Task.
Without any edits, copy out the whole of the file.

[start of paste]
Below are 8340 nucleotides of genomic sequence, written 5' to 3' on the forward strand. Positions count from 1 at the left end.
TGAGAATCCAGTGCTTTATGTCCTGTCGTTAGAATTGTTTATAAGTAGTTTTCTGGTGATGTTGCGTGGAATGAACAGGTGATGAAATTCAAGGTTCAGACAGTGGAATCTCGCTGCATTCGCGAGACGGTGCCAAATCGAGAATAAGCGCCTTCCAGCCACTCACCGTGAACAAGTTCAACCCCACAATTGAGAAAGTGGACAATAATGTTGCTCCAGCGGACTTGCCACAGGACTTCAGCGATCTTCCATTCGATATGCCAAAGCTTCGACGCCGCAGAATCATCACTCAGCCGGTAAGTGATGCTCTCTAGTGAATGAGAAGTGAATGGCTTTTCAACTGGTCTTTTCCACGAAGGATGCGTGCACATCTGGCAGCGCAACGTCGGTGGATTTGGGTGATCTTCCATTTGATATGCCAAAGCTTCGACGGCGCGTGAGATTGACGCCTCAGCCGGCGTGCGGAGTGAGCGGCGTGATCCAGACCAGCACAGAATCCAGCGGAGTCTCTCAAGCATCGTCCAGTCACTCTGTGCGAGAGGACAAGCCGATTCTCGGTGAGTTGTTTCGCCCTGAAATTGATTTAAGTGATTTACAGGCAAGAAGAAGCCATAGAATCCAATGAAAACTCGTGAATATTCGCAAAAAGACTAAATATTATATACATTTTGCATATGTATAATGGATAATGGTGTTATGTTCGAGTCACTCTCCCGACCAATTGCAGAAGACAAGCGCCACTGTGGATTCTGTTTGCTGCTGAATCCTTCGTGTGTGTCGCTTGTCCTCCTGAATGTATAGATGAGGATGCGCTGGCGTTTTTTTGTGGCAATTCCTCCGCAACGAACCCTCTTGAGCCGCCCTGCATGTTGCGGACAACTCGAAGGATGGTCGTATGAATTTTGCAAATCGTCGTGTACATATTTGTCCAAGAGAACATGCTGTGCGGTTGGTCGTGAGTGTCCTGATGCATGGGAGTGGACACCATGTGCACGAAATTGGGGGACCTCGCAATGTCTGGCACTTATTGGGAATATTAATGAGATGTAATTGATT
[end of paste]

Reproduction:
Below are 8340 nucleotides of genomic sequence, written 5' to 3' on the forward strand. Positions count from 1 at the left end.
TGAGAATCCAGTGCTTTATGTCCTGTCGTTAGAATTGTTTATAAGTAGTTTTCTGGTGATGTTGCGTGGAATGAACAGGTGATGAAATTCAAGGTTCAGACAGTGGAATCTCGCTGCATTCGCGAGACGGTGCCAAATCGAGAATAAGCGCCTTCCAGCCACTCACCGTGAACAAGTTCAACCCCACAATTGAGAAAGTGGACAATAATGTTGCTCCAGCGGACTTGCCACAGGACTTCAGCGATCTTCCATTCGATATGCCAAAGCTTCGACGCCGCAGAATCATCACTCAGCCGGTAAGTGATGCTCTCTAGTGAATGAGAAGTGAATGGCTTTTCAACTGGTCTTTTCCACGAAGGATGCGTGCACATCTGGCAGCGCAACGTCGGTGGATTTGGGTGATCTTCCATTTGATATGCCAAAGCTTCGACGGCGCGTGAGATTGACGCCTCAGCCGGCGTGCGGAGTGAGCGGCGTGATCCAGACCAGCACAGAATCCAGCGGAGTCTCTCAAGCATCGTCCAGTCACTCTGTGCGAGAGGACAAGCCGATTCTCGGTGAGTTGTTTCGCCCTGAAATTGATTTAAGTGATTTACAGGCAAGAAGAAGCCATAGAATCCAATGAAAACTCGTGAATATTCGCAAAAAGACTAAATATTATATACATTTTGCATATGTATAATGGATAATGGTGTTATGTTCGAGTCACTCTCCCGACCAATTGCAGAAGACAAGCGCCACTGTGGATTCTGTTTGCTGCTGAATCCTTCGTGTGTGTCGCTTGTCCTCCTGAATGTATAGATGAGGATGCGCTGGCGTTTTTTTGTGGCAATTCCTCCGCAACGAACCCTCTTGAGCCGCCCTGCATGTTGCGGACAACTCGAAGGATGGTCGTATGAATTTTGCAAATCGTCGTGTACATATTTGTCCAAGAGAACATGCTGTGCGGTTGGTCGTGAGTGTCCTGATGCATGGGAGTGGACACCATGTGCACGAAATTGGGGGACCTCGCAATGTCTGGCACTTATTGGGAATATTAATGAGATGTAATTGATT